So many elite athletes seem to think that just because they have great athletic talent that they can stop by the nearest bowling house and dazzle on the lanes.
Not so fast.
Texas A&M quarterback Johnny Manziel tried his luck on the lanes in December, bowling with his beautiful girlfriend, Sarah Savage.
Manziel wound up being blitzed by Savage, who rolled a respectable 147. Manziel, the freshman Heisman Trophy winner and star performer in the Cotton Bowl, flopped with a 103.
Still, there are some athletes who make the transition to the lanes fairly seamlessly. Pittsburgh Pirates two-time All-Star center fielder Andrew McCutchen is one of them.
McCutchen, who finished first in hits in the National League last year with 194, was a big hit while bowling earlier this month, according to USA Today.
He started with five strikes before opening in the sixth frame. McCutchen then had a strike in the seventh frame, a spare in the eighth, a strike in the ninth and two more strikes in the 10th en route to stirring 239 game.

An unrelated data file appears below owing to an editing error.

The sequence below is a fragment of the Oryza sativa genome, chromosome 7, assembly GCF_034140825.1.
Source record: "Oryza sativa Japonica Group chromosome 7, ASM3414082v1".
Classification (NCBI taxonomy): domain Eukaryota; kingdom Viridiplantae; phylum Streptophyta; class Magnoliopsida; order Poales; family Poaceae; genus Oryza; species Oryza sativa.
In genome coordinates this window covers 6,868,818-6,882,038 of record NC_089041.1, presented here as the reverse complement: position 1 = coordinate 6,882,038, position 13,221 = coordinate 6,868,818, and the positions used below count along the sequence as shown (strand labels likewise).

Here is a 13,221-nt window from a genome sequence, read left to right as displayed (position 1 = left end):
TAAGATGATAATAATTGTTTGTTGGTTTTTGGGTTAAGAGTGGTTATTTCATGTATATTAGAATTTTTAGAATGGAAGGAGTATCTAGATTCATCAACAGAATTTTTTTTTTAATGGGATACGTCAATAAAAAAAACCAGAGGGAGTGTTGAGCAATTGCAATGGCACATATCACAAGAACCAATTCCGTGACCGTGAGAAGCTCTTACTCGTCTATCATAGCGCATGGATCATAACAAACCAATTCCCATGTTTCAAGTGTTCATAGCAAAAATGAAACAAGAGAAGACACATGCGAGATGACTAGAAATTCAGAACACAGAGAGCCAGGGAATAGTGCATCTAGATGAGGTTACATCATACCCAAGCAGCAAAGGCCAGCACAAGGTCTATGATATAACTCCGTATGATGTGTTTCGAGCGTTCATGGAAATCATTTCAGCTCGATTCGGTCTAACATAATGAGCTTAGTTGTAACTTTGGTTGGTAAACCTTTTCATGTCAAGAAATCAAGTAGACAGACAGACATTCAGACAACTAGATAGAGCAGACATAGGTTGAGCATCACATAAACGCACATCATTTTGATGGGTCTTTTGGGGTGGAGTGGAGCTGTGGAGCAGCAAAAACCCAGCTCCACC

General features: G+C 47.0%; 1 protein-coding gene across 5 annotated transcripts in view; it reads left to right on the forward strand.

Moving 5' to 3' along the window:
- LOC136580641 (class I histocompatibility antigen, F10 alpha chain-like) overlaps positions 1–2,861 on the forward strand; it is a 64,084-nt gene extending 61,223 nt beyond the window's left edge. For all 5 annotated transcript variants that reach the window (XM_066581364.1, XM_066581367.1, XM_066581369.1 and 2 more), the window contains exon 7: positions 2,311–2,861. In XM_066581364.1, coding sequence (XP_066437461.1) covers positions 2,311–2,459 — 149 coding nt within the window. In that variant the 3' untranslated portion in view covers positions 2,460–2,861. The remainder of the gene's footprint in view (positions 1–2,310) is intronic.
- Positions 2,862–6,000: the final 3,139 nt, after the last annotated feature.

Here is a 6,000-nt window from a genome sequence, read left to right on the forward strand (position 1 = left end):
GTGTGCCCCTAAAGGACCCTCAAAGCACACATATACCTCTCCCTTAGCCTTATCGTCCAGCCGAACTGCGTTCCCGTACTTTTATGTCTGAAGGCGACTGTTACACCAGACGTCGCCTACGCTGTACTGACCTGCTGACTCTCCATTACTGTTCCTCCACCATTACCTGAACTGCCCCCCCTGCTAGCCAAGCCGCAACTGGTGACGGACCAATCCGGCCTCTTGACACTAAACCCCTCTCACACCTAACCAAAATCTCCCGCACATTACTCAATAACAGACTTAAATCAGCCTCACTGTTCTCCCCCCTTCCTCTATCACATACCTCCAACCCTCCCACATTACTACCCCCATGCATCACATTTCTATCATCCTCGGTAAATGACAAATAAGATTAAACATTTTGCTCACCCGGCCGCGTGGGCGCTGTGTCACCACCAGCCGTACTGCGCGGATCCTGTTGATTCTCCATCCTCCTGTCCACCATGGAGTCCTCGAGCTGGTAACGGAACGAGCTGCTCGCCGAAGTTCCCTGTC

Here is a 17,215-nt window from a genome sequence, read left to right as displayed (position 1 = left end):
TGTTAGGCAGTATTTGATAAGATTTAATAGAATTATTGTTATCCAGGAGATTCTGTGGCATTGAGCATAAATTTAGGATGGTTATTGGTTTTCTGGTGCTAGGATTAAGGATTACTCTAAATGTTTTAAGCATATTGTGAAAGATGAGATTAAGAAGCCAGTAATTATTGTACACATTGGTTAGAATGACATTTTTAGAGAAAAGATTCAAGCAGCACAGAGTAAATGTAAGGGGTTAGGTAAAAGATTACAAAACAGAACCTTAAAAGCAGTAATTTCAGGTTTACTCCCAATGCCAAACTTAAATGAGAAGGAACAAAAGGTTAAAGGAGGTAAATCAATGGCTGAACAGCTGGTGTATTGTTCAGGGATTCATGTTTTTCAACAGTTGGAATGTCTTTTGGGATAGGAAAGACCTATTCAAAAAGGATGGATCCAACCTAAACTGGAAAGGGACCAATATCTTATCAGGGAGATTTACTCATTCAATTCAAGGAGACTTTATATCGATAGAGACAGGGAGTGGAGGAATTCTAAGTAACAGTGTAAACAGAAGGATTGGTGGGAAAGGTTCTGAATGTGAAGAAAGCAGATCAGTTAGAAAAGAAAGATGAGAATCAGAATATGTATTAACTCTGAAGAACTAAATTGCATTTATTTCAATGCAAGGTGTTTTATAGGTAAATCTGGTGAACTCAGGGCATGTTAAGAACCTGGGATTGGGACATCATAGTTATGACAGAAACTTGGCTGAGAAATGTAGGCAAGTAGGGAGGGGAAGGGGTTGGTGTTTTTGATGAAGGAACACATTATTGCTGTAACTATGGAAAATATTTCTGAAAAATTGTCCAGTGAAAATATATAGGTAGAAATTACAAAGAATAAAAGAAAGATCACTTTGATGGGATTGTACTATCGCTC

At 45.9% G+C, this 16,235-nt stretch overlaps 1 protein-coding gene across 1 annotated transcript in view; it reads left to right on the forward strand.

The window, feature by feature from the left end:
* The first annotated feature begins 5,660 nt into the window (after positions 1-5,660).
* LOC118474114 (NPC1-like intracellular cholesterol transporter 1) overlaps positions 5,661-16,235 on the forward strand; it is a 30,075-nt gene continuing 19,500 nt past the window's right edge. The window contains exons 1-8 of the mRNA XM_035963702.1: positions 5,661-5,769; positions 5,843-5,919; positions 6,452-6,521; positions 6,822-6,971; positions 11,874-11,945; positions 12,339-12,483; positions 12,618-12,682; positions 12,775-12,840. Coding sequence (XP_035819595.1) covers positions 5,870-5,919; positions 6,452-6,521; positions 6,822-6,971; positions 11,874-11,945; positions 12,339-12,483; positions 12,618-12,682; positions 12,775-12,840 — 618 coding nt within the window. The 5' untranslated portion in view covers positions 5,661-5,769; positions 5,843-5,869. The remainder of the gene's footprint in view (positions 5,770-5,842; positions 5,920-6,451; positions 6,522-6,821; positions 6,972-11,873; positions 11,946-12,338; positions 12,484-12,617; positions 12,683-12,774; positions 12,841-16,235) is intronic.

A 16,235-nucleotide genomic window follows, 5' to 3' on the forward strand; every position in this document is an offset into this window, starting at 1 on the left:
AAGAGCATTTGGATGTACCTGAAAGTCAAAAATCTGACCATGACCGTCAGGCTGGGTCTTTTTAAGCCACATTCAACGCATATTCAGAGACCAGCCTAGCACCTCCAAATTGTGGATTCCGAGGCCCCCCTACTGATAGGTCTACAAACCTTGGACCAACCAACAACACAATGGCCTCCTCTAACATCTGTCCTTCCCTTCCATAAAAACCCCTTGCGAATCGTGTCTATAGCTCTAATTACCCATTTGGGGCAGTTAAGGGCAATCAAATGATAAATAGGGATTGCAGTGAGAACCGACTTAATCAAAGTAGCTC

McCutchen is nicknamed “Cutch,” and he proved to be clutch.
But once again, not all great athletes perform like McCutchen on the lanes – such as former Los Angeles Lakers’ star center Andrew Bynum.
The oft-injured Bynum finally got back on the court Friday, participating in a practice with his Philadelphia 76ers teammates, the Philadelphia Inquirer reported.
Bynum spent the first seven years of his career with Los Angeles before being traded to Philadelphia in August. Before training camp began, the 76ers reported that Bynum was suffering from a bone bruise to his right knee that would prevent him from participating.
The 76ers were still hopeful that he might be ready for the regular season but those hopes were dashed when Bynum suffered another bone bruise – this time to his left knee.
Bynum said he suffered this injury as a result of bowling.
Shows you, bowling is not for everyone. Not even the elite athletes.